Festus came from a litter that included two sisters, both of whom still live with me. They'll be 18 this summer. Watching his fading away in the last months has made me very aware that my girls won't be living forever.
Emma, the alpha cat of the universe, is very bonded to me. Her sister, Cooper, is nearly feral despite living in an identical environment.
They're both really healthy. Except for not jumping as well, a loss of interest in hunting mice, and an increased preference for warm laps they don't seem like old cats. Cooper's gotten friendlier. Emma's grown increasingly vocal in her demands for attention. But I know we're on borrowed time.
Eighteen is often the age that kids leave the nest, for the first time anyway. So much happens in the lifetime of those two decades. As a parent (of real children or furry ones) you know going in that you only get a certain amount of time together. Their presence and growth become the hallmarks that form the boundaries for life's changes.
We had just moved into our current home the spring before that litter was born - a move to the country for peace and quiet, dreams of chickens and horses and a garden. All these years later we have lots of peace and quiet. No chickens. No horses. Only flowers.
I still believed that having an abundance of pets (and people in my life for that matter) would reduce the pain of loss when they died or left. A belief that had 19 cats and kittens swarming our home for a short time. I discovered the pain of loss cannot be avoided and also that my husband, who rarely objects to anything I want, has limits.
I hadn't yet met my daughter, whom I gave up for adoption when I was 18. She came into my life two years after our move, has been moving in and out of it ever since.
I hadn't yet met Pat, the counselor who helped me save my life. We met a year after my daughter appeared and is still my greatest teacher.
I was less than a year sober. And have since moved beyond sobriety into recovery into healing - from survival into thriving.
I thought I had it all figured out at 40: a loving, respectable, steadfast husband; a respectable secure career; a life designed to be safe, simple, and yes - immanently respectable. The box of respectability became too confining. I've since discovered that the element of respectability works well with a spirit of adventure. Safety and security are illusion. Change happens no matter how high the walls.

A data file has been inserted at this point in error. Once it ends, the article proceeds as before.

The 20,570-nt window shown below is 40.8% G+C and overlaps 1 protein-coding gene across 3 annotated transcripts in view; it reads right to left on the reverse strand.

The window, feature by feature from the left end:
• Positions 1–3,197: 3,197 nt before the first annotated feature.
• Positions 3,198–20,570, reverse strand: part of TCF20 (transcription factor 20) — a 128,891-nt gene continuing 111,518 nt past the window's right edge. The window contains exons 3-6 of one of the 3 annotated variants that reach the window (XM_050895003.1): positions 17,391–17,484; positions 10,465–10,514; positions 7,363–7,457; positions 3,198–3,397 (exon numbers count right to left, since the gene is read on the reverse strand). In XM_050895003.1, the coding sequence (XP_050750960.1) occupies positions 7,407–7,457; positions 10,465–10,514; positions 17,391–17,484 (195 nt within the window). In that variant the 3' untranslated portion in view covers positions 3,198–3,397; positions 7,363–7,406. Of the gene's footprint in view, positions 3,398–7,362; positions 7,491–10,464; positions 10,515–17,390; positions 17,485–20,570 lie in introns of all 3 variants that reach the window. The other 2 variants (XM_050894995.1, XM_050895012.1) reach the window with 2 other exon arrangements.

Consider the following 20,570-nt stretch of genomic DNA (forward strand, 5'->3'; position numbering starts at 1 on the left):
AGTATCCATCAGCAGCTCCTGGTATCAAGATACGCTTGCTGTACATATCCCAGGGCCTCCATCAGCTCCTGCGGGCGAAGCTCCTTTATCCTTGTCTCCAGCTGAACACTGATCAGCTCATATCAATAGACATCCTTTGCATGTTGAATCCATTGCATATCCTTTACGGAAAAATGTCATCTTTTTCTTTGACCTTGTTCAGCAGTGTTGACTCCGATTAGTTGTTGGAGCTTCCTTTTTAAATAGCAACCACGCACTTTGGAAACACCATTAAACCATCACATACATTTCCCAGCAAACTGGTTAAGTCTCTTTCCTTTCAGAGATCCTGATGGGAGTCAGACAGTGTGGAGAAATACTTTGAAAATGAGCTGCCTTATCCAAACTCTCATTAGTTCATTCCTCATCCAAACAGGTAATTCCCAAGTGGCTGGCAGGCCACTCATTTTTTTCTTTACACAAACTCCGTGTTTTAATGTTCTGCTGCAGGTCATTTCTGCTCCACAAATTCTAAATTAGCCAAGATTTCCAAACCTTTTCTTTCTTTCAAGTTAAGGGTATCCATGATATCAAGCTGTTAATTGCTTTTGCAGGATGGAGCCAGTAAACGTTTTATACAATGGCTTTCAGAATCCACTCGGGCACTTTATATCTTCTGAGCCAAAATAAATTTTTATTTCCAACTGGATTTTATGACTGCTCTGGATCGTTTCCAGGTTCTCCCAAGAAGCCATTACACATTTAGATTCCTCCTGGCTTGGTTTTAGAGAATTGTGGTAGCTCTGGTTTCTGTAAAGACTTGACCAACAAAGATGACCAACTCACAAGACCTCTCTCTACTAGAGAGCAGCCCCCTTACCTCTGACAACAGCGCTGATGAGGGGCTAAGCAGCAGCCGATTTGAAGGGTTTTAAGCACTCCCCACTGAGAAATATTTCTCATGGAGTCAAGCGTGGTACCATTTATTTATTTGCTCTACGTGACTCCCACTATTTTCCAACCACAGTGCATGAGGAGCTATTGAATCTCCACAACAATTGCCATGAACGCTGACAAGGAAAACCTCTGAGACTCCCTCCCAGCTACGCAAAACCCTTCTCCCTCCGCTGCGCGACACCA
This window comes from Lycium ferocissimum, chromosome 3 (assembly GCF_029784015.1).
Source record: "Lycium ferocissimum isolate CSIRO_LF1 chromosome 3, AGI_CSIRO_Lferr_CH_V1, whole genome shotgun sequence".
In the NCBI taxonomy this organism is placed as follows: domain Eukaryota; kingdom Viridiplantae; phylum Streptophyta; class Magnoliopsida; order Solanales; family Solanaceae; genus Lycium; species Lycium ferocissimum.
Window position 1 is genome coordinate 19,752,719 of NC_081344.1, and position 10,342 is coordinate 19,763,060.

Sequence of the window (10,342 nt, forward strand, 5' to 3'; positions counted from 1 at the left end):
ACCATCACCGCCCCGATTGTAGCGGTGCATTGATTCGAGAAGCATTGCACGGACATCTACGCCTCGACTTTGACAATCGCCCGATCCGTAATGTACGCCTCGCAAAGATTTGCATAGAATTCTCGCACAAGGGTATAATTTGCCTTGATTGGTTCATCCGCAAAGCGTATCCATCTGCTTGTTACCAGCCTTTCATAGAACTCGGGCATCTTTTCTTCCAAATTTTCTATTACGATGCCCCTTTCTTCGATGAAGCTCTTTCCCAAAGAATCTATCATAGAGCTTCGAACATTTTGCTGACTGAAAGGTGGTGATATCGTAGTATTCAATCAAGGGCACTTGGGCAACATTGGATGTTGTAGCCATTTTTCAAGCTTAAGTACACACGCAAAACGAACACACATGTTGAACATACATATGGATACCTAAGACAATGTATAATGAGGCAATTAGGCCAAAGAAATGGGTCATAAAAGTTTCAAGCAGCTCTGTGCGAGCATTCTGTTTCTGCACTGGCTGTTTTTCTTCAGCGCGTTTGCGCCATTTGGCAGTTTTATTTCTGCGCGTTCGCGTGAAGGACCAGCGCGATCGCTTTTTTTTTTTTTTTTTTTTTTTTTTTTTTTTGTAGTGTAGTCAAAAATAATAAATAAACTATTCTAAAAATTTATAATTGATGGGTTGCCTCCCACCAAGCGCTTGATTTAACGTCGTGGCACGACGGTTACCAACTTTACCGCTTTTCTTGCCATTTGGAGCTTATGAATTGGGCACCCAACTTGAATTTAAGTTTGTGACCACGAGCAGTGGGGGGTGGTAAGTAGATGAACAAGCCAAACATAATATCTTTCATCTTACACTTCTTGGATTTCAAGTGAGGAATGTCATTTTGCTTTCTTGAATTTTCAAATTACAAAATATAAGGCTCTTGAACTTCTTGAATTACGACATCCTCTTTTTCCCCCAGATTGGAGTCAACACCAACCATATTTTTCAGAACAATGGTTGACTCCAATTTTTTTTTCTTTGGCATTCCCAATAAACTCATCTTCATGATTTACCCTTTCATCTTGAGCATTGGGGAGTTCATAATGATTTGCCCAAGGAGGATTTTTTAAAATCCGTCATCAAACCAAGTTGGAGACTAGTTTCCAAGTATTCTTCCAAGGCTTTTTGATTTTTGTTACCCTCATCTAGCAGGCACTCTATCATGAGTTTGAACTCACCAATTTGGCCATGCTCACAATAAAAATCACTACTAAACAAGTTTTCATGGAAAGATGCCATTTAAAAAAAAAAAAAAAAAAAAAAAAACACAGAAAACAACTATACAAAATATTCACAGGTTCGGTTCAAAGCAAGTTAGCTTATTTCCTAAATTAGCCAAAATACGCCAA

Emma disappeared one summer for over a week. I was sure she was gone, and just as I was about to fall hard into the arms of grief, she marched up the driveway yowling and thin. For a long time after that I lived in fear of another disappearance. Every time we'd go on vacation a part of me held my breath in anticipation of her possible disappearance while we were gone. I was so full of the fear of losing her there was little room for loving her or appreciating her fully.
That's been her biggest gift to me. She's lived long enough that I finally know without doubt I'm going to lose her. Every day with her is a gift of grace that will not be repeated tomorrow. She may still be here tomorrow, and next week, and maybe even next year and the one after that. She's already outlived the statistics that say a housecat's life expectancy is between 9 and 15 fifteen years. There are a number of cats who have lived into their thirties. So there's no predicting.
But each day is its own unique time with her. Because I know that, I make sure each day that I appreciate what is (even when I've had it with her using my lampshade as a scratching post). When she does join Festus wherever cat souls travel to, I will be left knowing I loved her as completely as I could.
Knowing that I'm on borrowed time with her reminds me constantly that all time is borrowed, to be used and experienced as fully as possible in its moment. There's no way to save it or protect it or use it as protection against an uncertain future. For now her purring presence in my arms as I write this is enough.
Top photo, Cooper. Bottom photo, Emma.